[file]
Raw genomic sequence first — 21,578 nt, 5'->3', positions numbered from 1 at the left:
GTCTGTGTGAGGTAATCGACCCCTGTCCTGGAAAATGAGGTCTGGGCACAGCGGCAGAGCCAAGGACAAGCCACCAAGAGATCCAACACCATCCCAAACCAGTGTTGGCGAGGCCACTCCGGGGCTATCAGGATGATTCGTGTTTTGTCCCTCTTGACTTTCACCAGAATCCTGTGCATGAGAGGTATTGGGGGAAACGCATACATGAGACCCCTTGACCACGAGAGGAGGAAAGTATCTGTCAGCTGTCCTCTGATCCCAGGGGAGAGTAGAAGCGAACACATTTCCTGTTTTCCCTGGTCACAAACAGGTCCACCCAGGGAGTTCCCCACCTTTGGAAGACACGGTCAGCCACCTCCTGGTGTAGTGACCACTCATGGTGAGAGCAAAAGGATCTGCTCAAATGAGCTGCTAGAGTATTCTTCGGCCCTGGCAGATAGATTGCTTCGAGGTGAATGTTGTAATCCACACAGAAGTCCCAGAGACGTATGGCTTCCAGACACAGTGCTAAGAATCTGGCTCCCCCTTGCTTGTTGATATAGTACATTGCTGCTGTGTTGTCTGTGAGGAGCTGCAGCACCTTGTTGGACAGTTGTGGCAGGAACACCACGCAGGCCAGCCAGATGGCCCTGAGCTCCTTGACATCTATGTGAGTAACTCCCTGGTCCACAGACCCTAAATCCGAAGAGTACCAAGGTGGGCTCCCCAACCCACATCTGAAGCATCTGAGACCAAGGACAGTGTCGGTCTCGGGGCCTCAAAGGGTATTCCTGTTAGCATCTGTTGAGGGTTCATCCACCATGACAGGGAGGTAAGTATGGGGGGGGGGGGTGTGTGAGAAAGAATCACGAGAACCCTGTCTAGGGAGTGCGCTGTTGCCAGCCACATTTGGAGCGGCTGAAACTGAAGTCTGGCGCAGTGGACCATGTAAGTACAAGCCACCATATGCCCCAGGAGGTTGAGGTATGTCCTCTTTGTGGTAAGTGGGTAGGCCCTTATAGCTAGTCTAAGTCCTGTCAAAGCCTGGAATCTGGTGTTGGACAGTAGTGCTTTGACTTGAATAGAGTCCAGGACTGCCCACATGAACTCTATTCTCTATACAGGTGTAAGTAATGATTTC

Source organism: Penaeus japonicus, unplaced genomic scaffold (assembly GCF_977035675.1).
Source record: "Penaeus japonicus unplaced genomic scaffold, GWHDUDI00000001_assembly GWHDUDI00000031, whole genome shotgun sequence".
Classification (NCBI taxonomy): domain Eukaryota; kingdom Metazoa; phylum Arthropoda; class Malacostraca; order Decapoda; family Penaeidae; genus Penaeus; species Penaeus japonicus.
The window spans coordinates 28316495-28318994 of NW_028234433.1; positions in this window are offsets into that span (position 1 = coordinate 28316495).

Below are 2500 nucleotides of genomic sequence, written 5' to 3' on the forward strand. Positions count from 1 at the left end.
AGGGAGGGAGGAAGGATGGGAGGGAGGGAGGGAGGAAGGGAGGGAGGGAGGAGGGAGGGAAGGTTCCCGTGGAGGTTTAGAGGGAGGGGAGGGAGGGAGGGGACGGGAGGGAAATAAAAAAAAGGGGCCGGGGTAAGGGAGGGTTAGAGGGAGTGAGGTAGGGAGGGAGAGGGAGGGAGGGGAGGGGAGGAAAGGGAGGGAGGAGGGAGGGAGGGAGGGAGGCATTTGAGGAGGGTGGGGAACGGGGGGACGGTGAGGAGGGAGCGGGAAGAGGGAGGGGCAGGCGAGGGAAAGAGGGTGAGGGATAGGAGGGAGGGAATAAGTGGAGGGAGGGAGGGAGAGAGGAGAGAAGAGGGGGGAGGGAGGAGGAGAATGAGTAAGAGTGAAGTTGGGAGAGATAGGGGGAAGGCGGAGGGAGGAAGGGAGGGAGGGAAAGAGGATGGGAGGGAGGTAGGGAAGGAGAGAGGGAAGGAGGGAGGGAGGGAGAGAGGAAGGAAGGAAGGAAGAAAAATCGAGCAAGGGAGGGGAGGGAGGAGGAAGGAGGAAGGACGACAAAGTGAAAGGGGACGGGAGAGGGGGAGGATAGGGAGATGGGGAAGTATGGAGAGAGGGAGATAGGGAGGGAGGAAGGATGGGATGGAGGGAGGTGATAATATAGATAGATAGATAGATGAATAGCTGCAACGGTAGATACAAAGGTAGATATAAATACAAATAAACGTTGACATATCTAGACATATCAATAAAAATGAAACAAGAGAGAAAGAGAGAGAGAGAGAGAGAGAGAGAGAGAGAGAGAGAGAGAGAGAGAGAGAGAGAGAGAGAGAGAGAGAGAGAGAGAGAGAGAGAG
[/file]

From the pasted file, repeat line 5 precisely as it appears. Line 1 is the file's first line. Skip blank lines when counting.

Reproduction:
Classification (NCBI taxonomy): domain Eukaryota; kingdom Metazoa; phylum Arthropoda; class Malacostraca; order Decapoda; family Penaeidae; genus Penaeus; species Penaeus japonicus.